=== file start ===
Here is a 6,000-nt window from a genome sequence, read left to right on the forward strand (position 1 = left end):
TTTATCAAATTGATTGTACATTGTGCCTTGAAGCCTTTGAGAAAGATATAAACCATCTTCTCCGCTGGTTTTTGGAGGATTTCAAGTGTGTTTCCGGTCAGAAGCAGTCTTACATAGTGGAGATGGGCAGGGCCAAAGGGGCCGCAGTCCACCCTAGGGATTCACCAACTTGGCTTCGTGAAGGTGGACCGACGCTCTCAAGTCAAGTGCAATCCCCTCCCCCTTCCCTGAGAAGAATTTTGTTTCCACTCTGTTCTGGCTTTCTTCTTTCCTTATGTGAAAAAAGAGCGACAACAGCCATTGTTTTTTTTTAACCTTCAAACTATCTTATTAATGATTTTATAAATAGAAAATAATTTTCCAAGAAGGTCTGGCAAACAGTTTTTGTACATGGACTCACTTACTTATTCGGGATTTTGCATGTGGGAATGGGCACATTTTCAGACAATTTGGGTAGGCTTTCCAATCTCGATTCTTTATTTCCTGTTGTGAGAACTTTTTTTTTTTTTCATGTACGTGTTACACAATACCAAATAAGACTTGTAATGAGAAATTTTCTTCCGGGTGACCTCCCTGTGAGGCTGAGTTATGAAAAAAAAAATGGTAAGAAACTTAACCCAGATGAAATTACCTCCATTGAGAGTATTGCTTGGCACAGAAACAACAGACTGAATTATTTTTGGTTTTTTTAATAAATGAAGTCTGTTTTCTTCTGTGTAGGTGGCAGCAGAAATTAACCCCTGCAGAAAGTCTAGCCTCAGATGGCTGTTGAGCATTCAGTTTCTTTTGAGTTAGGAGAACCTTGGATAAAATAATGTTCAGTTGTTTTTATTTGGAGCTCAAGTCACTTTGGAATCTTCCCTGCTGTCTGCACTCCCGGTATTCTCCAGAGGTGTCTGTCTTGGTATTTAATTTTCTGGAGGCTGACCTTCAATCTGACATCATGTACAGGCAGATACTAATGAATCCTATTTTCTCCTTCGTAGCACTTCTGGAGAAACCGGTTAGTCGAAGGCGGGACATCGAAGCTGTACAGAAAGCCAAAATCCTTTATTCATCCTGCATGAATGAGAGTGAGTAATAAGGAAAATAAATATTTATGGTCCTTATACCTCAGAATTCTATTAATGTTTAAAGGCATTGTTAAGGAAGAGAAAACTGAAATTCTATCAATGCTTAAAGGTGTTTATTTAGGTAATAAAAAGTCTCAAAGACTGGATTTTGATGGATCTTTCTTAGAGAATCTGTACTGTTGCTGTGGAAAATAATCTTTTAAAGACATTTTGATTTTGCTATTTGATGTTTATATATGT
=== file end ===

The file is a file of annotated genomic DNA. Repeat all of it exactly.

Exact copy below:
Here is a 6,000-nt window from a genome sequence, read left to right on the forward strand (position 1 = left end):
TTTATCAAATTGATTGTACATTGTGCCTTGAAGCCTTTGAGAAAGATATAAACCATCTTCTCCGCTGGTTTTTGGAGGATTTCAAGTGTGTTTCCGGTCAGAAGCAGTCTTACATAGTGGAGATGGGCAGGGCCAAAGGGGCCGCAGTCCACCCTAGGGATTCACCAACTTGGCTTCGTGAAGGTGGACCGACGCTCTCAAGTCAAGTGCAATCCCCTCCCCCTTCCCTGAGAAGAATTTTGTTTCCACTCTGTTCTGGCTTTCTTCTTTCCTTATGTGAAAAAAGAGCGACAACAGCCATTGTTTTTTTTTAACCTTCAAACTATCTTATTAATGATTTTATAAATAGAAAATAATTTTCCAAGAAGGTCTGGCAAACAGTTTTTGTACATGGACTCACTTACTTATTCGGGATTTTGCATGTGGGAATGGGCACATTTTCAGACAATTTGGGTAGGCTTTCCAATCTCGATTCTTTATTTCCTGTTGTGAGAACTTTTTTTTTTTTTCATGTACGTGTTACACAATACCAAATAAGACTTGTAATGAGAAATTTTCTTCCGGGTGACCTCCCTGTGAGGCTGAGTTATGAAAAAAAAAATGGTAAGAAACTTAACCCAGATGAAATTACCTCCATTGAGAGTATTGCTTGGCACAGAAACAACAGACTGAATTATTTTTGGTTTTTTTAATAAATGAAGTCTGTTTTCTTCTGTGTAGGTGGCAGCAGAAATTAACCCCTGCAGAAAGTCTAGCCTCAGATGGCTGTTGAGCATTCAGTTTCTTTTGAGTTAGGAGAACCTTGGATAAAATAATGTTCAGTTGTTTTTATTTGGAGCTCAAGTCACTTTGGAATCTTCCCTGCTGTCTGCACTCCCGGTATTCTCCAGAGGTGTCTGTCTTGGTATTTAATTTTCTGGAGGCTGACCTTCAATCTGACATCATGTACAGGCAGATACTAATGAATCCTATTTTCTCCTTCGTAGCACTTCTGGAGAAACCGGTTAGTCGAAGGCGGGACATCGAAGCTGTACAGAAAGCCAAAATCCTTTATTCATCCTGCATGAATGAGAGTGAGTAATAAGGAAAATAAATATTTATGGTCCTTATACCTCAGAATTCTATTAATGTTTAAAGGCATTGTTAAGGAAGAGAAAACTGAAATTCTATCAATGCTTAAAGGTGTTTATTTAGGTAATAAAAAGTCTCAAAGACTGGATTTTGATGGATCTTTCTTAGAGAATCTGTACTGTTGCTGTGGAAAATAATCTTTTAAAGACATTTTGATTTTGCTATTTGATGTTTATATATGT